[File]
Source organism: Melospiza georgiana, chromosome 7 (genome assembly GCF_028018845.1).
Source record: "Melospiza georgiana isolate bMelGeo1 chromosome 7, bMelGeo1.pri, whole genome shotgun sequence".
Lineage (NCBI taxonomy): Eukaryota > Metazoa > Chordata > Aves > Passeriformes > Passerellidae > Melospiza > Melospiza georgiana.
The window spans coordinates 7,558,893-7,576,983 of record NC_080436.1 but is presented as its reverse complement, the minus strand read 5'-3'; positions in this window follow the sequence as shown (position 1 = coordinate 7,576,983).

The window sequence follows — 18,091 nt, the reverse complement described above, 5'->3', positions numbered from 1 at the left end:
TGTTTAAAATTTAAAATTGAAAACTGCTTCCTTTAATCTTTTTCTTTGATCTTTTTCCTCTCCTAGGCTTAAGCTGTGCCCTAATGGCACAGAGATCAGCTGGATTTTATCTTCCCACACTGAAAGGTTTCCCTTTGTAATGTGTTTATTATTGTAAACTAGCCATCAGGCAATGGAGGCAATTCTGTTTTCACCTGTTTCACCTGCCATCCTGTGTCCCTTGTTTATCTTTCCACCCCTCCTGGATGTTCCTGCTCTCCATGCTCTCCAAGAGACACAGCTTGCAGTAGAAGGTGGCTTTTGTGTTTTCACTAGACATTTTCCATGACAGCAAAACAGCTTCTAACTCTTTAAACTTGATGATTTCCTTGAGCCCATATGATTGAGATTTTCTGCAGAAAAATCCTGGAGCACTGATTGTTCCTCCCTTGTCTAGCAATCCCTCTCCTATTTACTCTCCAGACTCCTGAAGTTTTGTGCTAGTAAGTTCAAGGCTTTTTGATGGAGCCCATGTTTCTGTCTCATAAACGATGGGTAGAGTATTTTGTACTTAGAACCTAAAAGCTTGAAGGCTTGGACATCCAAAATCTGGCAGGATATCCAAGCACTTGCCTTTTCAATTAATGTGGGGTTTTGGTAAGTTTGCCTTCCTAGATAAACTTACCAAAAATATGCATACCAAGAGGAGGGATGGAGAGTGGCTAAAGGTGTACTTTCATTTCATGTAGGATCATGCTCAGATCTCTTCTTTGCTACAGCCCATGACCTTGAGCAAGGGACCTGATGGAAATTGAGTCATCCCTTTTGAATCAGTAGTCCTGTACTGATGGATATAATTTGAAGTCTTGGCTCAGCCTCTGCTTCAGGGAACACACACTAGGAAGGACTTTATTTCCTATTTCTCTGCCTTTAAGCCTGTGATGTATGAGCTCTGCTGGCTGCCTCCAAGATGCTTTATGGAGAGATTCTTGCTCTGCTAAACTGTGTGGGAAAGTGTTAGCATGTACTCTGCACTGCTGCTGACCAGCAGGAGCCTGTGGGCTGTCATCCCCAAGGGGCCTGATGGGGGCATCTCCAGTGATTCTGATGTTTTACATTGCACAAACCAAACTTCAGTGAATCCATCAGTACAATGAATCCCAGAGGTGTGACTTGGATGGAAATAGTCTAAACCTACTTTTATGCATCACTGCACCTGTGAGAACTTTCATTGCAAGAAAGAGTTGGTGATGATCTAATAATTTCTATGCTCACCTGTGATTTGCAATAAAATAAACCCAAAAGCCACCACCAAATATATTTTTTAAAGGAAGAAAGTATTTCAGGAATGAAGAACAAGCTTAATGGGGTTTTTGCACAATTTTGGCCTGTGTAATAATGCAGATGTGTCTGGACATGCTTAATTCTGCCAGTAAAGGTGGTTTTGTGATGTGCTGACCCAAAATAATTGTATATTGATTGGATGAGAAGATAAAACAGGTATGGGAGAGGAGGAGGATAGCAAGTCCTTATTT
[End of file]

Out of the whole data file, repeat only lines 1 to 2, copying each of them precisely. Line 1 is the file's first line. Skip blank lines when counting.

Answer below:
Source organism: Melospiza georgiana, chromosome 7 (genome assembly GCF_028018845.1).
Source record: "Melospiza georgiana isolate bMelGeo1 chromosome 7, bMelGeo1.pri, whole genome shotgun sequence".